Two idiomatic expressions “Suitcase mood” and “It’s time to run” are among those that one can find especially often in the Russian media today. As was declared in 2011 by Sergei Stepashin, then head of the Accounts Chamber of the Russian Federation, about 1,250,000 Russians who left Russia after fall of communism are working abroad. An equal amount of people left Russia after revolution of 1917.
As the years pass more and more Russians are experiencing the desire to emigrate. According to a survey conducted by the Institute for Comparative Social Research 26% of 18 to 29 years old Russians and 28% of 30 to 39 years old have that desire today.
Desire to move to another country is quite common not only in Russia but in many countries. In Europe it mostly exists in scientific circles and it’s lower than in Russia. But in most Asian countries this figure is almost twice as high as in Russia.
It is commonly thought that Russian “suitcase mood” is caused by the political climate. But according to the survey of the Institute for Comparative Social Research, 68% of Russians, when asked what they do not like in the country, answered that it is the low standard of living, 56% named lower quality of life, and only 11% named a bad political climate.
Here is how Anna Andreyenkova, the deputy director of the Institute for Comparative Social Research, comments on the situation in her article, published in Ogoniok, one of the most popular Russian magazines:
“The desire to leave is most strong among scientists, intellectuals and students. The businessmen, in contrast, do not want to leave for good… The entrepreneurs do have the need to rise to the international level in order to ensure the safety of their capital. But they themselves are not planning to emigrate (as opposed to young people who are looking for a country of permanent residence), for them it is a question not of emigration but rather of obtaining alternative asylum. Most of those who apply for investment visas in other countries are the people with access to state resources. Not just the officials, but the people in one way or another connected with them, because today the big fortunes in Russia are made through the connections to government.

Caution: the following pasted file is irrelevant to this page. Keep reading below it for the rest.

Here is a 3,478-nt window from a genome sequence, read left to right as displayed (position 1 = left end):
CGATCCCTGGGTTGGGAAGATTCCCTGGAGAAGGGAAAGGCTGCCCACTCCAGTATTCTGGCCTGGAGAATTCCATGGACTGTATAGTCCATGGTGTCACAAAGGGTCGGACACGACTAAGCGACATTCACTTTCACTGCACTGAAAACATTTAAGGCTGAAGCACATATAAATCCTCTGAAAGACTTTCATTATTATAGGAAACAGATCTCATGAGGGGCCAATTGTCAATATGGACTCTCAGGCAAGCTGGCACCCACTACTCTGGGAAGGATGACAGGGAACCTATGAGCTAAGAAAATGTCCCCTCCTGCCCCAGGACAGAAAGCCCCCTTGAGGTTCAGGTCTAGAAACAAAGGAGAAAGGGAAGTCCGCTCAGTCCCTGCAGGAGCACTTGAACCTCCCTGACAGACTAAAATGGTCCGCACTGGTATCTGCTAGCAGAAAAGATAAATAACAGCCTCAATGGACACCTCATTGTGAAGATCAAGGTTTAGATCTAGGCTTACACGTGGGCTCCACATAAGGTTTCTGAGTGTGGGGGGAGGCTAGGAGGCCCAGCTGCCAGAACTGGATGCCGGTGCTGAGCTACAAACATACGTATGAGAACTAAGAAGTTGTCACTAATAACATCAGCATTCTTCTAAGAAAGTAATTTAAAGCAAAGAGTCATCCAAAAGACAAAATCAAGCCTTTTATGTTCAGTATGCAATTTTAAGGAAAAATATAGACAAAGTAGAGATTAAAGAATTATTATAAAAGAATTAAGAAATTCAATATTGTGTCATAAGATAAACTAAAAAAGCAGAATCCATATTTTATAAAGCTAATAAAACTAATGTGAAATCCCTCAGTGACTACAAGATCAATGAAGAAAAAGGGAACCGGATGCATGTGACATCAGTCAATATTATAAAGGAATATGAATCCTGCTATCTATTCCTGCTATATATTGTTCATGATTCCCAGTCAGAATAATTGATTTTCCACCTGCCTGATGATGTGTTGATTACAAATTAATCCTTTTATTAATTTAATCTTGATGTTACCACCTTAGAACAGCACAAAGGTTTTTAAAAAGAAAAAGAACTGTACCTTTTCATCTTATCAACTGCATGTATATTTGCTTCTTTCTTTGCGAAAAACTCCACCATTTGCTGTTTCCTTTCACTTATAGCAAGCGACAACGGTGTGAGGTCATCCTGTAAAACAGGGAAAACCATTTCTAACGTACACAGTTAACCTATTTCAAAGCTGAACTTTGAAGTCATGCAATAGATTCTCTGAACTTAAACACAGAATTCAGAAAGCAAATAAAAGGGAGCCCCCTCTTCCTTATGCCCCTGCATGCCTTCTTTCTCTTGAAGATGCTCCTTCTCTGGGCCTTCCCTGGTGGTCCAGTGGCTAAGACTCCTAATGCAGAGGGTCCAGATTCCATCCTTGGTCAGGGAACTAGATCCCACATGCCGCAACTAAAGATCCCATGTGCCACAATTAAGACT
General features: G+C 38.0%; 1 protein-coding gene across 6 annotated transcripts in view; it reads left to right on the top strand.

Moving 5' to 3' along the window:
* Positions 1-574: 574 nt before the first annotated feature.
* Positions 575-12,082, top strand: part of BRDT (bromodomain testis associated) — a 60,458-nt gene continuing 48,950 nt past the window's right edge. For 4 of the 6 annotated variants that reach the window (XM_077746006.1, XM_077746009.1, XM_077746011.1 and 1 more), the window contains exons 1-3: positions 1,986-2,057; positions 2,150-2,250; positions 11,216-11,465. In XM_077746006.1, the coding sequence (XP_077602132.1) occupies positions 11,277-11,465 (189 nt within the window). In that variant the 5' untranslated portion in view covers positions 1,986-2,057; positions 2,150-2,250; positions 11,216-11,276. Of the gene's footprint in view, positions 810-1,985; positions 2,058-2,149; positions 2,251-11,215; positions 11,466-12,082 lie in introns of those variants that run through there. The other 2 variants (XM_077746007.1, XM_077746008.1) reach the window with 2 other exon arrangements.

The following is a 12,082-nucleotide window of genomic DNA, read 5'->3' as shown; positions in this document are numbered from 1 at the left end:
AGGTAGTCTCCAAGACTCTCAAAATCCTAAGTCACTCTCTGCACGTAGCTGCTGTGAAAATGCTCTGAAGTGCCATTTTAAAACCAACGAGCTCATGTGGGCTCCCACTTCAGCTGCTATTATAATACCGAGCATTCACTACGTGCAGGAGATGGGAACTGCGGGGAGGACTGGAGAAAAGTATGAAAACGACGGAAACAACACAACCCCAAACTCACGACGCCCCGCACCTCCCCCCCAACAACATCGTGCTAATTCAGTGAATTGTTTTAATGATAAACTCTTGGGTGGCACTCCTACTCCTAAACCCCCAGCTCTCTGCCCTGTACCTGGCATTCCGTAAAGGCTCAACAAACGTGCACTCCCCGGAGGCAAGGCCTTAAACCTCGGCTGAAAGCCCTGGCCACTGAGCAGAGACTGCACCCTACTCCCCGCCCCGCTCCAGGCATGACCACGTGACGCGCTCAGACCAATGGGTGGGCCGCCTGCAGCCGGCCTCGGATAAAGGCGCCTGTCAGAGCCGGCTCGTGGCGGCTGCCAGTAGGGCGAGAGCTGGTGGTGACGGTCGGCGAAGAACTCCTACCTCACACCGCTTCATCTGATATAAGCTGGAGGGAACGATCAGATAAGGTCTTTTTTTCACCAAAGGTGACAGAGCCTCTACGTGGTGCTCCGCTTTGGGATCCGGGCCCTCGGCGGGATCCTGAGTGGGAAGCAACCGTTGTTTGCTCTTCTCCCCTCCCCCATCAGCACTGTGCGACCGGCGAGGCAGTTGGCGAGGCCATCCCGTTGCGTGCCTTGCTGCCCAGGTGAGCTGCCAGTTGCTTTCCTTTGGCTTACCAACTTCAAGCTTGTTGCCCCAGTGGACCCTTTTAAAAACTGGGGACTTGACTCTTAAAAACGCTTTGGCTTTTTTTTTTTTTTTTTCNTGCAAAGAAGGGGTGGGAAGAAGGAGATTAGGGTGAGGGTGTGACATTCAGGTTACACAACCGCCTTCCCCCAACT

“The desired direction of emigrations of Russians are most diverse and largely depend on its objectives. For scientists, it’s the U.S., where the most of opportunities can be found to make career in science, although the UK and Germany present competition to America now.
Most of those who search for education go to the United Kingdom, as opposed to the United States, where the education is too expensive. Ас шас The businessmen developing production look to Asia; those who want to protect their capital look to Europe; and entrepreneurs from the high-tech industries are trying to establish contacts with the United States. And of course, today one is not talking about a permanent residence, the concept is outdated. If in the past decision to leave could be made only once and for all, today, thanks to the open borders, one can leave, then come back again and again.”
The one if the most popular Russian newspapers, Komersant, published on its the size of the largest Russian speaking Diasporas outside of Russia: Amount of people and what percentage of the population of each country they make up.
Here are the figures:
It is hard to believe these figures. Here are some of the readers’ comments on the Komersiant web site:
“One of the biggest Russian Diasporas is located in Thailand now. Why it is not even mentioned here?”
“Where’s information about Turkish diaspora?”
“By the different estimations 3 to 4 million people speak Russian now in Germany…”
Well, I personally can say the same about the USA. I tried many times to obtain the real data about the size of the Russian speaking diaspora. Nobody knows real figures. From my observations, there are more than a million Russians just in the Greater New York area.
As for Israel, according to Wikipedia, just in 1989 more than a million immigrants from Russia arrived in the country. Today immigrants from Russia make up 20% of Israeli population. Because of the relatively wide spread use of Russian language, the Israeli Parliament has repeatedly introduced a bill to legalize the official status of the language in the country. The latest bill, which proposed to raise the status of Russian in Israel, was introduced in the Israeli Knesset in August 2008.